•Changing the criteria for Worst Case Release Scenarios to include quantities of aggregate vessels stored in close proximity
The RMP regulation currently requires facilities to determine the maximum quantity of a regulated substance release from a vessel, but does not require sites to take into account numerous small vessels of hazardous substances.

For a complete list of proposed RMP rules see the EPA’s RFI:
https://www.federalregister.gov/articles/2014/07/31/2014-18037/accidental-release-prevention-requirements-risk-management-programs-under-the-clean-air-act-section

The public will have until October 29th, 2014 to submit written comments online, http://www.regulations.gov (the portal for federal rulemaking), or by mail.
To view information on Executive Order 13650:
http://www.epa.gov/emergencies/eo_improving_chem_fac.htm

OSHA’s RFI for the PSM regulations can be found here:
https://www.federalregister.gov/articles/2013/12/09/2013-29197/process-safety-management-and-prevention-of-major-chemical-accidents

For more information, please contact Alex Wong Berman at 508.970.0033 ext. 126 or aberman@capaccio.com.

Is Green Infrastructure an Effective Solution? 1

As discussed in our previous blog entries, water scarcity and failing infrastructure are important sustainability concerns. If you look around, you may notice areas where our infrastructure needs replacement or repair, but so few communities can afford the overwhelming costs. The EPA believes that green infrastructure offers a resilient and affordable solution.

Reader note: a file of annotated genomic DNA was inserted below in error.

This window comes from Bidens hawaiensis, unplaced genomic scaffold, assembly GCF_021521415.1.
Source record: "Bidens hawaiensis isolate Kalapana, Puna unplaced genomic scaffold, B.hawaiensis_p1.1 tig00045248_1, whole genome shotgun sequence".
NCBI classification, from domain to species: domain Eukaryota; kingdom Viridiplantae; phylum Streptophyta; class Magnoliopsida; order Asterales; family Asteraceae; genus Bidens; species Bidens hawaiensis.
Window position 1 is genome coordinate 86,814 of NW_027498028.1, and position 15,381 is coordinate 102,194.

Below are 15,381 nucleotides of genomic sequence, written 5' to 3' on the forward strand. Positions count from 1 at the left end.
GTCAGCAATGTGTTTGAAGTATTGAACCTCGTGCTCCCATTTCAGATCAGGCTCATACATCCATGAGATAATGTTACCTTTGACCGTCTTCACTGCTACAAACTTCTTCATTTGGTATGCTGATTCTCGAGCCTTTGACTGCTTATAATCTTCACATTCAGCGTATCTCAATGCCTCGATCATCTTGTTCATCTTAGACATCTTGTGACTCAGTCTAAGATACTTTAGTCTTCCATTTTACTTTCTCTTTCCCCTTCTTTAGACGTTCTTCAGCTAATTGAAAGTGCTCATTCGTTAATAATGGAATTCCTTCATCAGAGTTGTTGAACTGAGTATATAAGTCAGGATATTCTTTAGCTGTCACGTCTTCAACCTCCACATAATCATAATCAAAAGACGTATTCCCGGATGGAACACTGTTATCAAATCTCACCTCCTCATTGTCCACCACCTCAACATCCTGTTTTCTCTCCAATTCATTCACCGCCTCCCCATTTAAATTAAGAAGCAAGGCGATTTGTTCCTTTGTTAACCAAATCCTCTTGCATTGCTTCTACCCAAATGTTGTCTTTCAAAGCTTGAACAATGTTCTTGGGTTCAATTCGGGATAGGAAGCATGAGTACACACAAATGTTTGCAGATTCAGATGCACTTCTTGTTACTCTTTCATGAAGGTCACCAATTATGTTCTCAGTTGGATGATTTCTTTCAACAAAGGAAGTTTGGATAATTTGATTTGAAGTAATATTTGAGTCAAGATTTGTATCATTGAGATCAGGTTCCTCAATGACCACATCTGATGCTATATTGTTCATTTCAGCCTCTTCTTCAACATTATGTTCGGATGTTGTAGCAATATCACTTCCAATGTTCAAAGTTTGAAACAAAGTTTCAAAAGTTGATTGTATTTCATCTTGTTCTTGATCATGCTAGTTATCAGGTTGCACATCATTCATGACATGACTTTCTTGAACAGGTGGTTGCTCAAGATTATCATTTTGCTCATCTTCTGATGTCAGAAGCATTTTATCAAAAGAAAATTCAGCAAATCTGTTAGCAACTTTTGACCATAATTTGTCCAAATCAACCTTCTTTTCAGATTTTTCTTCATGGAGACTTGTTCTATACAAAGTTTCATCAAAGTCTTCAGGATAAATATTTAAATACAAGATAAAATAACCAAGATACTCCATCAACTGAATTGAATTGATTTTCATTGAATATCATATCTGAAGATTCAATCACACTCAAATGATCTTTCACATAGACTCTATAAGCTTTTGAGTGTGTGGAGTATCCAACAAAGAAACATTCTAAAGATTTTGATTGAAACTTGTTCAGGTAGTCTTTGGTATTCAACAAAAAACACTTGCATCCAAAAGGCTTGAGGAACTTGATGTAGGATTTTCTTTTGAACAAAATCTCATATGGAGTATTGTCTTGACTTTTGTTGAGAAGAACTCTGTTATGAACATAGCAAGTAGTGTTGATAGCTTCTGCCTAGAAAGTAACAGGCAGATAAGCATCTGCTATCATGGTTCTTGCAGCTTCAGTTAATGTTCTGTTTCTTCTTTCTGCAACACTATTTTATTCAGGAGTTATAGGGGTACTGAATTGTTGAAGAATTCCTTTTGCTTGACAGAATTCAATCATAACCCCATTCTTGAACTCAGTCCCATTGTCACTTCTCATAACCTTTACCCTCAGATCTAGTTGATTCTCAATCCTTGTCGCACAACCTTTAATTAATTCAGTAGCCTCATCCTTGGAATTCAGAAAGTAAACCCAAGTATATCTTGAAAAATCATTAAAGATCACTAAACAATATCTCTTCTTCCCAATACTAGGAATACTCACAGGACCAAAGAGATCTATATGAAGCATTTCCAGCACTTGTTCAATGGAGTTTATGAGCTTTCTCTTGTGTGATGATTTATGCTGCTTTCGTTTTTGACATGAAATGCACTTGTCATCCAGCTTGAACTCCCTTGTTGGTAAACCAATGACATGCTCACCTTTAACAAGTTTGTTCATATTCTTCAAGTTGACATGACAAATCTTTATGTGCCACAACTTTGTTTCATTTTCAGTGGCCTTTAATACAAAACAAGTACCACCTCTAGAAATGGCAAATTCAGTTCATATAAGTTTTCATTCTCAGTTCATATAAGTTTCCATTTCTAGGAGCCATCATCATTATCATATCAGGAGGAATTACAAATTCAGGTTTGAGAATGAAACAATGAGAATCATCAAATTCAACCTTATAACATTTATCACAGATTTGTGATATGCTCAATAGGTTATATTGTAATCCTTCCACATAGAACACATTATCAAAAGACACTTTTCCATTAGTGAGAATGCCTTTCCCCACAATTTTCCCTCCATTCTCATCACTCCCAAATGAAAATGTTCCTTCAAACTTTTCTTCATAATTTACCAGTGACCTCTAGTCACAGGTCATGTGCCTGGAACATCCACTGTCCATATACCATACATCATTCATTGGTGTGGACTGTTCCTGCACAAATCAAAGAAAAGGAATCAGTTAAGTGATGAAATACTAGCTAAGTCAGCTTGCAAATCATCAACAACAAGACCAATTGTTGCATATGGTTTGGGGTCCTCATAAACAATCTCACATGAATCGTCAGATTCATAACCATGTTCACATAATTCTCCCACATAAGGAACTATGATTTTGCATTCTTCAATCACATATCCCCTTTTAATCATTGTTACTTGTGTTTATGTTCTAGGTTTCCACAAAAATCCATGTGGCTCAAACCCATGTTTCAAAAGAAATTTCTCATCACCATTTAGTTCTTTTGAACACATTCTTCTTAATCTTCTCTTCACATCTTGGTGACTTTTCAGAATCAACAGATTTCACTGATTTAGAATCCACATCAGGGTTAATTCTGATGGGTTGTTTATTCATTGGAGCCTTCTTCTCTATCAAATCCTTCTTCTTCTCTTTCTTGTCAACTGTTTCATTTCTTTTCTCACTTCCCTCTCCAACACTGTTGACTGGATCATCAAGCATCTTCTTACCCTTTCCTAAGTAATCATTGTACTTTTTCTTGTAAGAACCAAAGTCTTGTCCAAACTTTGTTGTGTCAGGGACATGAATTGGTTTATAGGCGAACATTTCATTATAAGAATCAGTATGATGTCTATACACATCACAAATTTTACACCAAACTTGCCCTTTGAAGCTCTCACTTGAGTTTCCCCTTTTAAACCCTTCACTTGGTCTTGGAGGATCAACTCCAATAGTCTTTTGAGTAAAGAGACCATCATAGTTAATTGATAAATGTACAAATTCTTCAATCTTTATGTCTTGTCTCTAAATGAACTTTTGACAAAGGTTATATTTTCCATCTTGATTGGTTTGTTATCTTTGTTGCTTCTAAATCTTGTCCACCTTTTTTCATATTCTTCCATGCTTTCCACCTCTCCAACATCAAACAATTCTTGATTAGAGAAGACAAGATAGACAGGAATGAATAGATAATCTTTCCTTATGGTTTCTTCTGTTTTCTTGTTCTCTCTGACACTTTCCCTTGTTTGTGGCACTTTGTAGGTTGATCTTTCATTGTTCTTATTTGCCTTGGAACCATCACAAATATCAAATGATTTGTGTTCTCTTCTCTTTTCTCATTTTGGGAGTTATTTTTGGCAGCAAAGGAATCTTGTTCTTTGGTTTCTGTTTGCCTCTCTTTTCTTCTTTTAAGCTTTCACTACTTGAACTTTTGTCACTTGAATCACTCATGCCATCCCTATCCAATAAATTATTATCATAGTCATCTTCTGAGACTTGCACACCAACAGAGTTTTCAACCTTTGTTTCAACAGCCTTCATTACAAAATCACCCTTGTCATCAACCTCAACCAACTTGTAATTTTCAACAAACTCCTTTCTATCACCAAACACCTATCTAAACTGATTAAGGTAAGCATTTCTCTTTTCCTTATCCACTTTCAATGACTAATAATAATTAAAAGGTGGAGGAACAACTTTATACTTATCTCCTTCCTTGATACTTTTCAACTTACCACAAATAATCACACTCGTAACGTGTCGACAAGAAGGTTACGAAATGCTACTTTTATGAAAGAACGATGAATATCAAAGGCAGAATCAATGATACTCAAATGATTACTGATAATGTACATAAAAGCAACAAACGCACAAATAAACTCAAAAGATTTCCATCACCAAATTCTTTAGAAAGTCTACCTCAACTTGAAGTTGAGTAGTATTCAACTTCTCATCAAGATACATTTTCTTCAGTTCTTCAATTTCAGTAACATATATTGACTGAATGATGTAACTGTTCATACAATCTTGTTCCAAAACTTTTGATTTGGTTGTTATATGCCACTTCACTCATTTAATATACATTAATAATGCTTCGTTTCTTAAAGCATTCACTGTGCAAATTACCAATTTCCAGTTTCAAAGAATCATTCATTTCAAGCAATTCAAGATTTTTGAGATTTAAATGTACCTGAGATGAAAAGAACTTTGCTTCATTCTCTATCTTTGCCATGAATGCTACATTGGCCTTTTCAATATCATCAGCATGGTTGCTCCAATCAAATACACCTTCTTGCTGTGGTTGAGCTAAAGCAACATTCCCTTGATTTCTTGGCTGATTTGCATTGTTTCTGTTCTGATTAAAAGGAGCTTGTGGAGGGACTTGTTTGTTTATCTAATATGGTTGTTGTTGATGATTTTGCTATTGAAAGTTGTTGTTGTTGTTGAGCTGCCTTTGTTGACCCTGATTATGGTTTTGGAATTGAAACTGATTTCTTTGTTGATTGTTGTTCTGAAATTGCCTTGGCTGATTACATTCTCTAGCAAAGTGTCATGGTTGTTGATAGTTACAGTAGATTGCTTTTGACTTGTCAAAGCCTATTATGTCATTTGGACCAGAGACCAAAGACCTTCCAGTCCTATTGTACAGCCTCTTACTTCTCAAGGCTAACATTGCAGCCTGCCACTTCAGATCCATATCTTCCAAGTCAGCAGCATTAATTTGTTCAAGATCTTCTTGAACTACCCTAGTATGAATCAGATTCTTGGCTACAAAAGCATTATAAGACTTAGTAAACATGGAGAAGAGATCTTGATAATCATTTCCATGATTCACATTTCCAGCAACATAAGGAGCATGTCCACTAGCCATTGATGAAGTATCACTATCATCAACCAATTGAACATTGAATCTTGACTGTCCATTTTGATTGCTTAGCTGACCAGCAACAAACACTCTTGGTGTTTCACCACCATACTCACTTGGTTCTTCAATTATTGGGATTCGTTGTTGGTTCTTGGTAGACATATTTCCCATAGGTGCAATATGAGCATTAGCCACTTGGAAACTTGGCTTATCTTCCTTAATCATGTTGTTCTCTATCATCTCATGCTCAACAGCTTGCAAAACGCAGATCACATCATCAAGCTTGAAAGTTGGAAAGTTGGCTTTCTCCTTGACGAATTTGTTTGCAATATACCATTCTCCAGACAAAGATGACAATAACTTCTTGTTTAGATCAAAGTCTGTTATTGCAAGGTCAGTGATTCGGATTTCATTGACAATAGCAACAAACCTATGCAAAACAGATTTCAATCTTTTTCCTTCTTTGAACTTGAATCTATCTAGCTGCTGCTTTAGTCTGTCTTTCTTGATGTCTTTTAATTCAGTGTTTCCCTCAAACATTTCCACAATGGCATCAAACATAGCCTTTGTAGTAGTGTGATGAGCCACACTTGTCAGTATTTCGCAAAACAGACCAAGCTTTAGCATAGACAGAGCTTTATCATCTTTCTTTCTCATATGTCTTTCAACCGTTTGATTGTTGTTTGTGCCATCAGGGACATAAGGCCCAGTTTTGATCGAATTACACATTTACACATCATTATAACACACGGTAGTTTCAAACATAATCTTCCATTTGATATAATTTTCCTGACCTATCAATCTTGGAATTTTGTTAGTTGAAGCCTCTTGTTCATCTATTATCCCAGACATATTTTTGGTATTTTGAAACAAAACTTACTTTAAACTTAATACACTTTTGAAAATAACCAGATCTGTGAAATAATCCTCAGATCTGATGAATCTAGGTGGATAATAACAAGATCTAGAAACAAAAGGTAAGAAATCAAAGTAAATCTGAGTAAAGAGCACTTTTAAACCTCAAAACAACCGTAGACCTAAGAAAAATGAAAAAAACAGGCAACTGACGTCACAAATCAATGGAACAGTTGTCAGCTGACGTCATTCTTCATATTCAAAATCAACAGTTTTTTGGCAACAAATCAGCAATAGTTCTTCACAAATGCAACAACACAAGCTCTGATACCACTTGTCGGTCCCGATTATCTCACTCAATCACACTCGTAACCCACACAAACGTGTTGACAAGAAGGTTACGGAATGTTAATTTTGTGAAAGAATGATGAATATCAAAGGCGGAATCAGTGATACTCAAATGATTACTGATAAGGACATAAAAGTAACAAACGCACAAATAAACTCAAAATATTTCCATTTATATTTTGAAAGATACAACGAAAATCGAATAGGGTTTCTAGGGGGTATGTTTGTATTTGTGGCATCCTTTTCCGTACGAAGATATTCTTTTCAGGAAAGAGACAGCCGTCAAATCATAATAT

Green infrastructure uses vegetation, soils, and natural processes to manage water and create healthier urban environments.  Offering highly scalable options, green infrastructure includes anything along the lines of harvesting rainwater, permeable pavement, green roofs, and land conservation. Following suit with the definition of sustainability, these applications aim to mimic or incorporate nature harmoniously.

A prime local example is the Rose F. Kennedy Greenway that sits above Boston’s infamous Big Dig I-93 tunnel. Prior to the Big Dig, this area was a dark, barren, hazard-ridden wasted space. But now, there consists a mile-long path connecting several parks and neighborhoods resulting in a green infrastructure including public open space, storm water management, composting, and reduced costs of water and electricity.

This project came together during the new construction of the Big Dig. Would such a green infrastructure project be as effective amidst failing infrastructure? Is green infrastructure a step in the right direction for sustainability? Is it a fair trade to pour “green” into infrastructure projects in order to reap the return in environmentally-friendly “green”?